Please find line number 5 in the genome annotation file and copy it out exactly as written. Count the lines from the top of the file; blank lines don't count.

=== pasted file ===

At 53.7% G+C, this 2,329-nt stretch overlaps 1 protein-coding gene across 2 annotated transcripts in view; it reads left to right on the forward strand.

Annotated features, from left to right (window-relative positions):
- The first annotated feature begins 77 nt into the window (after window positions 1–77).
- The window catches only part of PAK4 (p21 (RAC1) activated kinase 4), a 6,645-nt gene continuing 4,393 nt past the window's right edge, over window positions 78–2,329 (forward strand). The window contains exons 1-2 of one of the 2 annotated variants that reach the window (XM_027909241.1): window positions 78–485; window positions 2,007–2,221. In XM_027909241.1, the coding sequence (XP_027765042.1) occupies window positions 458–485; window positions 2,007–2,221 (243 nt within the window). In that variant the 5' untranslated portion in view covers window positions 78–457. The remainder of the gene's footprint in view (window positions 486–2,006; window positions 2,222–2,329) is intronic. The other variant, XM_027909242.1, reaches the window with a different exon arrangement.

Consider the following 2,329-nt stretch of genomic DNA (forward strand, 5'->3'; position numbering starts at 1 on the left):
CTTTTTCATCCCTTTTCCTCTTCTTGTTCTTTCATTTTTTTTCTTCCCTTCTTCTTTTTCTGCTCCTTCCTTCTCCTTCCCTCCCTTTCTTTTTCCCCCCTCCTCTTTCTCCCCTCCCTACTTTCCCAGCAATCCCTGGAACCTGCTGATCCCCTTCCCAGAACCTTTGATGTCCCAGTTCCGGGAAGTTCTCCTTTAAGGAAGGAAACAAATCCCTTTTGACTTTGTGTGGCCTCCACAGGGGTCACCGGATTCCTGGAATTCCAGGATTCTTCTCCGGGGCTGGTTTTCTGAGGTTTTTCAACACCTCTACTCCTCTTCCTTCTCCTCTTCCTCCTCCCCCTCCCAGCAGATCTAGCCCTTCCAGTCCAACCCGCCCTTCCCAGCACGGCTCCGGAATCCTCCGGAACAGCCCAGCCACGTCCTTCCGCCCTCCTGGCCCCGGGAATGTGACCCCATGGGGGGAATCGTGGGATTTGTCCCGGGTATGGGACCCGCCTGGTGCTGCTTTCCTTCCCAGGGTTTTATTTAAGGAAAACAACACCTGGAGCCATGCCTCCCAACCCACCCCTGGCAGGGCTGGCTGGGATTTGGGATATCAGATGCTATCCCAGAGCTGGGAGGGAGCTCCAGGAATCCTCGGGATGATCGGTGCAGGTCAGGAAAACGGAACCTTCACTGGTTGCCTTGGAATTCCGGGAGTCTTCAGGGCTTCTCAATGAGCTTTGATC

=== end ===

Consider the following 2,329-nt stretch of genomic DNA (forward strand, 5'->3'; position numbering starts at 1 on the left):